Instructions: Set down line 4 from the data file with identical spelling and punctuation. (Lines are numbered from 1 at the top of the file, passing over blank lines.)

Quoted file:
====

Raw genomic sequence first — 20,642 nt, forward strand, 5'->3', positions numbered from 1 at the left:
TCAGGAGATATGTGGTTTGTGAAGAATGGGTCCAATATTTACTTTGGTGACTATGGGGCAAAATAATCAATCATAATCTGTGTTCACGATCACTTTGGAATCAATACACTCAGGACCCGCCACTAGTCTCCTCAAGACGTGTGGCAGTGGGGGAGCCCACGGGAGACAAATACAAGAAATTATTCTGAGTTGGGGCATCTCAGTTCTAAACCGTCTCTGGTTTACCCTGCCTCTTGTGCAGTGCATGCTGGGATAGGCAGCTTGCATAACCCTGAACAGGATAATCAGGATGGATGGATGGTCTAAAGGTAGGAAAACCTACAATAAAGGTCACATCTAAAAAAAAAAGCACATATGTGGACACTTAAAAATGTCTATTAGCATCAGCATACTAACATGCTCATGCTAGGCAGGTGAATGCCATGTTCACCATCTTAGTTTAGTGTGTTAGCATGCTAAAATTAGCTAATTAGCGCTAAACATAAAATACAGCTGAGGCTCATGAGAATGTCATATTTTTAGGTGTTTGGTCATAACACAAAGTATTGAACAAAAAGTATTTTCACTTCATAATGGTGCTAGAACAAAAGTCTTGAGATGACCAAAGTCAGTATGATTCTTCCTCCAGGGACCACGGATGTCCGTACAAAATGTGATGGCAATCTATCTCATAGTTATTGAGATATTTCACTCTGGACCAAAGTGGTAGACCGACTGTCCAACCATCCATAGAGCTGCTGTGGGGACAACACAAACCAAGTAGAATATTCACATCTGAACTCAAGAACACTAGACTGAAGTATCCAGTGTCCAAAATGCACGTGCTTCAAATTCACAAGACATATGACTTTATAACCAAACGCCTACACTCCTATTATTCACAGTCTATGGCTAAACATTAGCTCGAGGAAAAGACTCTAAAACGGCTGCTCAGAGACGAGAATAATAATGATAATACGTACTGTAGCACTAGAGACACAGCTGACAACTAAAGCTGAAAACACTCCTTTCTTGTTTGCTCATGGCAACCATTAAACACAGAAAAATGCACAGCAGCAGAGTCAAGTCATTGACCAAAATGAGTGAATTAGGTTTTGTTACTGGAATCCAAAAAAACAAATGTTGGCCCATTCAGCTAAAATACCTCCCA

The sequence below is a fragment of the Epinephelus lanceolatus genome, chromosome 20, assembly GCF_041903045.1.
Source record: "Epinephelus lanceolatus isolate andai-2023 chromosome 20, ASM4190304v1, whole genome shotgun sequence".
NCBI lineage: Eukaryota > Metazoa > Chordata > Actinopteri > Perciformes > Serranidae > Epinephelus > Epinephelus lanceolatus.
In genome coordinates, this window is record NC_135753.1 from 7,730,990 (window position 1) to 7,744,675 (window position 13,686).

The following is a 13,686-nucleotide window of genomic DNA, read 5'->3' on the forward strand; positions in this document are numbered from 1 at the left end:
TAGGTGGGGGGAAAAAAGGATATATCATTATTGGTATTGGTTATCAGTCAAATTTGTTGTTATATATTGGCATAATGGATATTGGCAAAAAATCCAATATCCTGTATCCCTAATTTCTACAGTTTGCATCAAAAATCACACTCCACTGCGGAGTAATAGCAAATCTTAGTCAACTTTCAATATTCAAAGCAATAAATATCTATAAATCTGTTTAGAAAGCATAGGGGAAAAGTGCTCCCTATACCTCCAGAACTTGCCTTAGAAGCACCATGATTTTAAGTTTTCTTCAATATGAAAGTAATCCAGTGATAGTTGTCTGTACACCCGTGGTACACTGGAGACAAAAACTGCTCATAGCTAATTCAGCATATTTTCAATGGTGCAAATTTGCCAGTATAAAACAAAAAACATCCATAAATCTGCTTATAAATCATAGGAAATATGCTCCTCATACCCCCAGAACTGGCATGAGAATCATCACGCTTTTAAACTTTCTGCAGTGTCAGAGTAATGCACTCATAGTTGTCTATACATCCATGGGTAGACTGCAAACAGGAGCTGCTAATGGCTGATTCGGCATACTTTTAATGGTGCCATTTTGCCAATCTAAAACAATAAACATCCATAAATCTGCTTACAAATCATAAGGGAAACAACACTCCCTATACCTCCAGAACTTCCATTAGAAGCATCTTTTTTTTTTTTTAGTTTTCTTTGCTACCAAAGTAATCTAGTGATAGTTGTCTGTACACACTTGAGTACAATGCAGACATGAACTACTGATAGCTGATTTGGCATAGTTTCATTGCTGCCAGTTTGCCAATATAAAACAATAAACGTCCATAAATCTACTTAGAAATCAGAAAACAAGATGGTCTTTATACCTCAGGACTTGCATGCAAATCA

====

Source record: "Epinephelus lanceolatus isolate andai-2023 chromosome 20, ASM4190304v1, whole genome shotgun sequence".